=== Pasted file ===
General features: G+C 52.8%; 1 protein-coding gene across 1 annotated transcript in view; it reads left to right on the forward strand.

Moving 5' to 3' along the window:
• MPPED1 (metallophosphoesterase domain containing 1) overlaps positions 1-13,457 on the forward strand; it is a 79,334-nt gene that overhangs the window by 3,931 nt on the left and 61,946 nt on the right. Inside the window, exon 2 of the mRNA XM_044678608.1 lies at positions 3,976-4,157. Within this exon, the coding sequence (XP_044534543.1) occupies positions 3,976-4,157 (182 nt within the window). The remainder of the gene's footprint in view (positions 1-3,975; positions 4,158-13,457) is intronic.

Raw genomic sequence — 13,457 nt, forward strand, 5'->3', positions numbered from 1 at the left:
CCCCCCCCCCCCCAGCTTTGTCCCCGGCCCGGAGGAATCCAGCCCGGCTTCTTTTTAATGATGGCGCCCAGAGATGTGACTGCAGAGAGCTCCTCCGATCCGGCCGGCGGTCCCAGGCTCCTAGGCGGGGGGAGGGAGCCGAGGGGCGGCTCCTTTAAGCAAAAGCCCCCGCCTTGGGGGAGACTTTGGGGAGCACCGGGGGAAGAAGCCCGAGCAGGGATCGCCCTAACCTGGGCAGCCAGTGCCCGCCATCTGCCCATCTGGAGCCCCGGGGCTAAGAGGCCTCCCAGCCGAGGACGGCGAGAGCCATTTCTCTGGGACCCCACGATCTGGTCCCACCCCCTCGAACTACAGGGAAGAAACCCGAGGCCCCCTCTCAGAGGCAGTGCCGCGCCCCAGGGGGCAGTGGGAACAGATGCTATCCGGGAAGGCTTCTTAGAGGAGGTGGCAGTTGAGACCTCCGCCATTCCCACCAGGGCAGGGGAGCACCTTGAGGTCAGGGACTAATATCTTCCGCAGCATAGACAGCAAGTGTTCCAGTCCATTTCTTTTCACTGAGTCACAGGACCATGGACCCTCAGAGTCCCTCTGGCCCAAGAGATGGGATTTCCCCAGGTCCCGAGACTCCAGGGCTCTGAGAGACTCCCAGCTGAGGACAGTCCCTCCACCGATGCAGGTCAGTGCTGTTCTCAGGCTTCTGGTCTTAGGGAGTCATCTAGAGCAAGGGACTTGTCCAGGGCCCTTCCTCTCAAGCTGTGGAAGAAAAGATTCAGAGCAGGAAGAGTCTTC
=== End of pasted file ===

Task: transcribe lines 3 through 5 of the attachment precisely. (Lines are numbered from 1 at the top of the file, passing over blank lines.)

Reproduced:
• MPPED1 (metallophosphoesterase domain containing 1) overlaps positions 1-13,457 on the forward strand; it is a 79,334-nt gene that overhangs the window by 3,931 nt on the left and 61,946 nt on the right. Inside the window, exon 2 of the mRNA XM_044678608.1 lies at positions 3,976-4,157. Within this exon, the coding sequence (XP_044534543.1) occupies positions 3,976-4,157 (182 nt within the window). The remainder of the gene's footprint in view (positions 1-3,975; positions 4,158-13,457) is intronic.

Raw genomic sequence — 13,457 nt, forward strand, 5'->3', positions numbered from 1 at the left:
CCCCCCCCCCCCCAGCTTTGTCCCCGGCCCGGAGGAATCCAGCCCGGCTTCTTTTTAATGATGGCGCCCAGAGATGTGACTGCAGAGAGCTCCTCCGATCCGGCCGGCGGTCCCAGGCTCCTAGGCGGGGGGAGGGAGCCGAGGGGCGGCTCCTTTAAGCAAAAGCCCCCGCCTTGGGGGAGACTTTGGGGAGCACCGGGGGAAGAAGCCCGAGCAGGGATCGCCCTAACCTGGGCAGCCAGTGCCCGCCATCTGCCCATCTGGAGCCCCGGGGCTAAGAGGCCTCCCAGCCGAGGACGGCGAGAGCCATTTCTCTGGGACCCCACGATCTGGTCCCACCCCCTCGAACTACAGGGAAGAAACCCGAGGCCCCCTCTCAGAGGCAGTGCCGCGCCCCAGGGGGCAGTGGGAACAGATGCTATCCGGGAAGGCTTCTTAGAGGAGGTGGCAGTTGAGACCTCCGCCATTCCCACCAGGGCAGGGGAGCACCTTGAGGTCAGGGACTAATATCTTCCGCAGCATAGACAGCAAGTGTTCCAGTCCATTTCTTTTCACTGAGTCACAGGACCATGGACCCTCAGAGTCCCTCTGGCCCAAGAGATGGGATTTCCCCAGGTCCCGAGACTCCAGGGCTCTGAGAGACTCCCAGCTGAGGACAGTCCCTCCACCGATGCAGGTCAGTGCTGTTCTCAGGCTTCTGGTCTTAGGGAGTCATCTAGAGCAAGGGACTTGTCCAGGGCCCTTCCTCTCAAGCTGTGGAAGAAAAGATTCAGAGCAGGAAGAGTCTTC